Disadvantages. This is a difficult test to perform. Tetanic stimulation can also be painful and it may be necessary to anesthetize the skin near the electrodes. To overcome this problem, partial pressure-frequency curves may be constructed by using twin pulses and by varying the intervals between the pulses (68, 69). These are better tolerated than tetanic stimulation and can provide comparable information regarding the presence of high- and low-frequency fatigue. Because of a large intersubject variability in the responses to artificial stimulation, fatigue can be reliably detected by these techniques only when a subject serves as his/her own control. A possible exception concerns the ratio of the force or pressure developed at a low stimulation frequency (i.e., 20 Hz) over that at a high stimulation frequency (i.e., 100 Hz), for which some critical value may be recognized below which low-frequency fatigue may be said to be present (16, 65, 66, 68).

Application. Although this test provides a means of directly detecting the development of muscle fatigue, applicability of this approach is limited by (1) patient discomfort associated with high-frequency stimulation, (2) equipment expense and complexity, and (3) the need to carefully control for variation in body position, lung volume, and the electrode-nerve interface. Advances in magnetic stimulation techniques may allow a variation of this form of testing to reach more widespread clinical application in the future, but this test is currently limited to research applications.

Single twitch stimulation. Rationale. As an alternative to tetanic or twin pulse stimulation, recording of muscle twitches in response to single nerve shocks can be employed to detect the presence of low-frequency fatigue (68). Twitch responses are much easier to obtain but are more variable than tetanic responses and are subject to additional variations caused by phenomena such as twitch potentiation (70).

Methods and equipment. The methodology required for phrenic nerve stimulation is reviewed in Section 2 of this Statement.

Advantages. This technique is nonvolitional, eliminating concerns about patient effort in the interpretation of obtained results. In addition, because only single twitches are evoked when employing this technique, much less patient discomfort is involved when compared with that produced by construction of the force-frequency relationship. Because a single shock is, by definition, a "low-frequency" stimulus, this approach also pro vides a means of detecting the development of low-frequency fatigue, whereas measurement of maximal volitionally produced pressure does not. in addition, the magnitude of the compound action potential evoked during single twitches can be measured and monitored over time; correlation of this assessment with force generation over time may provide a means of detecting alterations in neuromuscular transmission.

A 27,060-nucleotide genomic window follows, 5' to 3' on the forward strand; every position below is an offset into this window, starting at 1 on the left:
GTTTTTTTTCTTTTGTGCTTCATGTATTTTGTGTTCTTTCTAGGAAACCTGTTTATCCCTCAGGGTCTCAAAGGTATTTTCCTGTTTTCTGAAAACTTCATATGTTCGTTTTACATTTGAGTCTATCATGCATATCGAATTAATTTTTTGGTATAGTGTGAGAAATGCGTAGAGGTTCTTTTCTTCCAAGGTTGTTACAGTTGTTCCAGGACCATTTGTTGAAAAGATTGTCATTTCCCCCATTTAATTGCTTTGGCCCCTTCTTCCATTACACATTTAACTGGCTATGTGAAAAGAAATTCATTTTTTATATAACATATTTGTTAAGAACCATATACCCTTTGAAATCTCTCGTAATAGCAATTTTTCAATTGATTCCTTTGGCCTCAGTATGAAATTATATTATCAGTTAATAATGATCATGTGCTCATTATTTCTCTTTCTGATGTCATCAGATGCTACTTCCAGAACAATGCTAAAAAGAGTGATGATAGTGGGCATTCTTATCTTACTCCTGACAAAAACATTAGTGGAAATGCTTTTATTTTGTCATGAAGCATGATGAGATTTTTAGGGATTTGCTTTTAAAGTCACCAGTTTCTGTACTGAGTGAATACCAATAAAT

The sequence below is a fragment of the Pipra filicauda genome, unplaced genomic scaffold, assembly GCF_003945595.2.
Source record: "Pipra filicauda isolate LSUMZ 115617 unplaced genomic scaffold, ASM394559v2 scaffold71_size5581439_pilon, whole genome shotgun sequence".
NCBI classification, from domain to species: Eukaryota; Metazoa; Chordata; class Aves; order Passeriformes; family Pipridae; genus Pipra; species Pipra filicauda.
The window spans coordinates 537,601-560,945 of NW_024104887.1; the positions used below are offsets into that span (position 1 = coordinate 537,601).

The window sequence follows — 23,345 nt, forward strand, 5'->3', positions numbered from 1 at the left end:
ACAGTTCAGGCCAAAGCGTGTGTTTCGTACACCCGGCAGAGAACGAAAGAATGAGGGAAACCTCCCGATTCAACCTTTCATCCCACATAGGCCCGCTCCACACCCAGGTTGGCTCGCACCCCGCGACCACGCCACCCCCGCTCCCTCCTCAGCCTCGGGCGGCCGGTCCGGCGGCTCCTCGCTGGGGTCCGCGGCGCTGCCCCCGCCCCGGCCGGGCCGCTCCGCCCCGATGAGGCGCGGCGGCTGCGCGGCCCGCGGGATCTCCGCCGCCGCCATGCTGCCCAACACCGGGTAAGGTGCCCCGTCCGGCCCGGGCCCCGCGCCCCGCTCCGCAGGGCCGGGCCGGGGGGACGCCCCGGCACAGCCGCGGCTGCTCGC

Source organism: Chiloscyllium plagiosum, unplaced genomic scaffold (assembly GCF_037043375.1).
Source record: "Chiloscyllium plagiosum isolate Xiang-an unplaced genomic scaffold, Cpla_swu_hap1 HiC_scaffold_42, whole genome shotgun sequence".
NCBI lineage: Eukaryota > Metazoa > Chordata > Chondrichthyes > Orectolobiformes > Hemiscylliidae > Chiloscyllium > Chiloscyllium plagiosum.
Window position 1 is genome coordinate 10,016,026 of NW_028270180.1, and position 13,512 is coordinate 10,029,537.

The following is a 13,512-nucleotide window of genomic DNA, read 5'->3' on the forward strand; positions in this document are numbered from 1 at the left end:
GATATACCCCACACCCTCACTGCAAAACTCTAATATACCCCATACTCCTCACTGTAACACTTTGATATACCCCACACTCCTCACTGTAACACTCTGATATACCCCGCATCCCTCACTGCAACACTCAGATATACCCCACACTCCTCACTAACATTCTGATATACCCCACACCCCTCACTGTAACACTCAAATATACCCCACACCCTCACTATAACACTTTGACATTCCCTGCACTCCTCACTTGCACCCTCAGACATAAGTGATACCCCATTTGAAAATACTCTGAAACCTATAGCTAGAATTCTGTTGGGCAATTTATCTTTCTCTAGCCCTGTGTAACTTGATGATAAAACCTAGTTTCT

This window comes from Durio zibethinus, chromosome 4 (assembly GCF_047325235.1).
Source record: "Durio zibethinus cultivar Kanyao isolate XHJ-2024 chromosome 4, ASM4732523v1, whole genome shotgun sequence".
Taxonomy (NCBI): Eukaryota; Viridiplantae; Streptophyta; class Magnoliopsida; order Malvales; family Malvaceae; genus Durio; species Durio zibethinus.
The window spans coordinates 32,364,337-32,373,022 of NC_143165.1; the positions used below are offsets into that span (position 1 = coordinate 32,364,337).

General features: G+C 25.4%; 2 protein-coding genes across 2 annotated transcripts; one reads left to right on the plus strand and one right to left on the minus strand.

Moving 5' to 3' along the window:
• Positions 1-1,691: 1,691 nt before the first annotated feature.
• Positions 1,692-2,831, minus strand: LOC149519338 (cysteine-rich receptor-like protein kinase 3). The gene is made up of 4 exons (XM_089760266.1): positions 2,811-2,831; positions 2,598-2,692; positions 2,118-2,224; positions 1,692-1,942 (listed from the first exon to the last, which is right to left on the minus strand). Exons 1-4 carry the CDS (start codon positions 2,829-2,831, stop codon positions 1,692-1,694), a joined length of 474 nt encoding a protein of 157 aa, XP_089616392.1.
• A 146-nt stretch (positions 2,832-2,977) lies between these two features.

Disadvantages. The application of these tests has been largely limited to scientific investigations in normal subjects and patients with lung (71) or neuromuscular diseases (72). Their application in clinical settings is more difficult, partly because of the factors already mentioned but also because of the many pieces of equipment that are required to perform these tests. in the case of the diaphragm, these difficulties are compounded by the necessity of stimulating the phrenic nerves bilaterally. in addition, it is critical that supramaximal-ity be attained during electrical stimulation for this test to be useful. unless electrical current is sufficiently high (i.e., increased to a level 150% of that required to initially attain a maximal signal), alterations in the compound action potential over time may simply reflect local, axonal changes. The introduction of magnetic stimulation (73) and of phonomyography (74) may help overcome some of these difficulties.

Applications. Although this technique holds promise, more work is needed before this test can be used in the clinical arena. Because of the technical problems detailed above, it is difficult to use present stimulation techniques to accurately evaluate the time course of fatigue, and this approach is currently better suited for evaluation of the effect of an intervention or treatment on muscle function. once standardization of this technique is achieved, it probably offers the greatest promise to provide an objective index of the development of muscle fatigue.